Oh Oh, Time for Tight End to Shine

Illinois wants to involve the tight ends in the passing game. But since Coach Ron Zook took over the reigns, there's been a lack of depth and experience at the position. With Michael Hoomanawanui now an improved junior, the tight end will see more passes come his way.

Michael showed definite improvement in route running and recognition in the spring, so he received more chances in the passing game.

"I'm real excited for this camp to take off where I left off in the spring, and then into the season. The spring and summer are springboards for the season for me."

The 6'-5" Bloomington Central Catholic athlete has improved his conditioning, strength and quickness and is now also in good health. He is listed at 274 pounds, but that weight is inaccurate.

"That was at the beginning of summer. I'm 265 now. They had tried to get my metabolism going, but it didn't work so I just gained weight. Hopefully, I can lose a couple more pounds in this heat and humidity in Rantoul, so I hope to be about 260 for the season.

"I've had problems with my hamstrings, and the strength coaches in rehab have done a great job on it. I've never felt better. I've been running good and running my routes good, so I'm excited to get the season underway."

Of course, improved quarterback play also helps tight ends get more opportunities.

"In the spring, everyone saw what strides Juice (Williams) is making in accuracy, putting some touch on the ball, making reads. I think sometimes (in the past) he would just go out there and hope someone was open.

"But he's spent a lot of time in the video room with coaches and with Eddie (McGee) to get straightened out, and he's improved a lot in summer 7 on 7 distributing the ball to everyone. I think he's gotten a lot better, he and Eddie both."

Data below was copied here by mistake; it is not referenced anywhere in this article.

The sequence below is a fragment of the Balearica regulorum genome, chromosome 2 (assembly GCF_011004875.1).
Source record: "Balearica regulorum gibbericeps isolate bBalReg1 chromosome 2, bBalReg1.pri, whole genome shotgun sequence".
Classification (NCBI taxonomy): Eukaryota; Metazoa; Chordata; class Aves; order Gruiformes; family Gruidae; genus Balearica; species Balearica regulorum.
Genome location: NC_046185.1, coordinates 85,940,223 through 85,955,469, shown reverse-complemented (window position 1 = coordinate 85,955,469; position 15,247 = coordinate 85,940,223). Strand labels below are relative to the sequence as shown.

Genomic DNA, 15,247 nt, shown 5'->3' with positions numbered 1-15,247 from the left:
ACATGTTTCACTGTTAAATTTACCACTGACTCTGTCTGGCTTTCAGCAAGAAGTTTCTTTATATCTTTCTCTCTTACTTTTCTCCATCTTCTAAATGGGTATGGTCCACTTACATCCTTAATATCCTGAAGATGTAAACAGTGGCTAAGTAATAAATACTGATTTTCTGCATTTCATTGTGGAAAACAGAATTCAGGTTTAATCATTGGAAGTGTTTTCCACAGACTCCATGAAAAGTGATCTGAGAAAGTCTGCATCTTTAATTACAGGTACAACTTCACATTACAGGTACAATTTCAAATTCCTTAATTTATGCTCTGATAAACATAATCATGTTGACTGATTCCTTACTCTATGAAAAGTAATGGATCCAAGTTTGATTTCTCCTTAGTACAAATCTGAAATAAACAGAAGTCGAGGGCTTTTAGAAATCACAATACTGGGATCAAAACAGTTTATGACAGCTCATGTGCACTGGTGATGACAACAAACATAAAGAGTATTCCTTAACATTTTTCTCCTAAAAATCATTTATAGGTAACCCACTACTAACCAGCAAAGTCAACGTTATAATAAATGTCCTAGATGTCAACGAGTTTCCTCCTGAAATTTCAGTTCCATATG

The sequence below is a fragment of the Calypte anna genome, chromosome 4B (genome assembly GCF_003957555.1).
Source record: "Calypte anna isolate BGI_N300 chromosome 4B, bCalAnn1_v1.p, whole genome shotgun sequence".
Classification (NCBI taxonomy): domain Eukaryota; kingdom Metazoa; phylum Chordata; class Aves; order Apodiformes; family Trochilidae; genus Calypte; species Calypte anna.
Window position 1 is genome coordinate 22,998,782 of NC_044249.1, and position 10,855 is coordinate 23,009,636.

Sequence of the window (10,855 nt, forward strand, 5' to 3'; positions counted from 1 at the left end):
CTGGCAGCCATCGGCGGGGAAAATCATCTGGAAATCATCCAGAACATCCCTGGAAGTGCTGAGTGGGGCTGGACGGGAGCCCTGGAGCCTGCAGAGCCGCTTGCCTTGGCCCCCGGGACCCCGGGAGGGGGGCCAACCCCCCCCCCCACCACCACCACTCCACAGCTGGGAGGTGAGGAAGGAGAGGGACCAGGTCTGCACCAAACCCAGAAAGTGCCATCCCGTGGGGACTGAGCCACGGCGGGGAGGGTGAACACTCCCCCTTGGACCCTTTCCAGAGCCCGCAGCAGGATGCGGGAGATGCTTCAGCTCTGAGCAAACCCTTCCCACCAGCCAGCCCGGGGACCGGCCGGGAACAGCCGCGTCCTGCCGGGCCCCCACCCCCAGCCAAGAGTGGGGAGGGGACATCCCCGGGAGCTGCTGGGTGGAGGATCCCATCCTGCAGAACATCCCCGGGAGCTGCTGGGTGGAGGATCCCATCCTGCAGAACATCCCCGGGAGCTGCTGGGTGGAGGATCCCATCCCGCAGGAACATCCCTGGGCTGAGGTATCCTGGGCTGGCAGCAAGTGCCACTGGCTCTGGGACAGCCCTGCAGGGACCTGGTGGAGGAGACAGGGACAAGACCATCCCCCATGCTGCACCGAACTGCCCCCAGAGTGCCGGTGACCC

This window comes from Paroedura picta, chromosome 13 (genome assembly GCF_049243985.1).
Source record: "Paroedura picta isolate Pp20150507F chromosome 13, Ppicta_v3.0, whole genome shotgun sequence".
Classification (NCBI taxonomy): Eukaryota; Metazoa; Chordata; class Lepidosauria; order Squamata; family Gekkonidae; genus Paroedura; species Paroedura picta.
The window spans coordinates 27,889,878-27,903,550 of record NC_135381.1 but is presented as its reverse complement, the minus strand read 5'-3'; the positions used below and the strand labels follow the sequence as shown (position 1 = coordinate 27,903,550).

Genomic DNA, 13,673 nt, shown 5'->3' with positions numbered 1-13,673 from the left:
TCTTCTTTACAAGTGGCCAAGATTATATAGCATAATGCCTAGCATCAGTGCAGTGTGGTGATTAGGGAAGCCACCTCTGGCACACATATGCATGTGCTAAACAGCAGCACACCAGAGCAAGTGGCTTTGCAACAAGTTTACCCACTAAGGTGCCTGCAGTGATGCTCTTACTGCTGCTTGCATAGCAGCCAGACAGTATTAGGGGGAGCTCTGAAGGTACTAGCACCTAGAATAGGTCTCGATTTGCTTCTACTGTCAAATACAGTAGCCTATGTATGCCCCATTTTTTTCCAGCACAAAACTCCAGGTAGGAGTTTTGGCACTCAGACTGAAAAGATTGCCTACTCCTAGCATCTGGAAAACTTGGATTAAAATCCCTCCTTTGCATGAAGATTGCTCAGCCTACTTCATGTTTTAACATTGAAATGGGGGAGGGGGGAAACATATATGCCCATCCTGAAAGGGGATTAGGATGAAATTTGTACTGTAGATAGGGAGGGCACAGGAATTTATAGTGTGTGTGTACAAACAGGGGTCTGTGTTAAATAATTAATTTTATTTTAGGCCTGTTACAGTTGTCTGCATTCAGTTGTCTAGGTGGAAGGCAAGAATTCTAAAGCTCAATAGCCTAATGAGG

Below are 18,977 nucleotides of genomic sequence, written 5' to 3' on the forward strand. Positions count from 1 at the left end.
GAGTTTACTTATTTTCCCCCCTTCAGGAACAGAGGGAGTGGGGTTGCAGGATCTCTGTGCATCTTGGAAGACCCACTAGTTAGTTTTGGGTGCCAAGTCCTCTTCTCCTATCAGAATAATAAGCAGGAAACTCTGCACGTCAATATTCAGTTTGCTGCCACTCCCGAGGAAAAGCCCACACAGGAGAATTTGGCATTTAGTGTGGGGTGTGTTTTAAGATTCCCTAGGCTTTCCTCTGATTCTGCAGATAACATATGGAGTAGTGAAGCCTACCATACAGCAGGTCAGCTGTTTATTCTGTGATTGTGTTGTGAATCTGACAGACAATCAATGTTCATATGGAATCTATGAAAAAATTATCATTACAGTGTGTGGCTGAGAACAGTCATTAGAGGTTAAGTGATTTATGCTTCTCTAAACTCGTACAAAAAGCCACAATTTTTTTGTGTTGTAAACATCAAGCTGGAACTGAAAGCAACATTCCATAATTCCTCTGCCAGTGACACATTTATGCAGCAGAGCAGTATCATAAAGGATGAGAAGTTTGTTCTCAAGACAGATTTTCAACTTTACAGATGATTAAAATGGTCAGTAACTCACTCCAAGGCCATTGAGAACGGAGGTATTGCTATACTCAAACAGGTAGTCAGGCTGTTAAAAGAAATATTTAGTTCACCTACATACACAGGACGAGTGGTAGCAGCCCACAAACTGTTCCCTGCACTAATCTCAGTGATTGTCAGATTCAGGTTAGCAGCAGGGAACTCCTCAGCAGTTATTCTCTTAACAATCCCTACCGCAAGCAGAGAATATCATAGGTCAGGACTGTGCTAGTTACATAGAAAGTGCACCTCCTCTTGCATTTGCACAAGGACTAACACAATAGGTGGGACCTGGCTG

Last season, the "Hoo Man" and walkon Tom Sullivan were the only tight ends on the roster once Jeff Cumberland moved to wide receiver. Having to take on more reps in practice wore him down.

"You're not lying. With that heat and humidity out there, it's gonna be rough. We started with three last fall, then it went to two during the season, but now it's up to four. It won't wear us out as much, but it will also be good for us to teach them (the freshmen)."

The Illini recruited two tight ends this year, and Michael has a good first impression of both.

"London Davis was in the Bridge Program, so I didn't see him much. But as far as Hubie (Graham), and London when I did see him a couple of times, we noticed they asked a lot of questions. It was kind of weird at first.

"When me and Sully were here alone, we had no one to ask questions to except quarterbacks, and they didn't even know. So we were running around like chickens with our heads cut off. It was good to see them ask questions. They want to know and get involved. They have good size, good speed, and good hands. It will be interesting to see how they turn out in camp."

The extra depth will also help Hoomanawanui in the passing game by keeping the defense guessing.

"We'll be able to use more two tight end sets and be more involved like we should be. We did some pass options off the two-tight end sets and got some good looks off it. People won't be looking at me as just a blocker when I'm in now."

Of course, Michael is known for his blocking. He is working on translating the intensity he uses in practice into every snap during a game.

"Definitely. With the size I have, and my strength, I think I can use that to my advantage alot. I look forward to the Oklahoma drills, one on one and let the best man win. I think I can now translate that to the playing field.

"Why beat up my own teammates when I can go out there and beat up somebody else. August 30, we'll see what happens."

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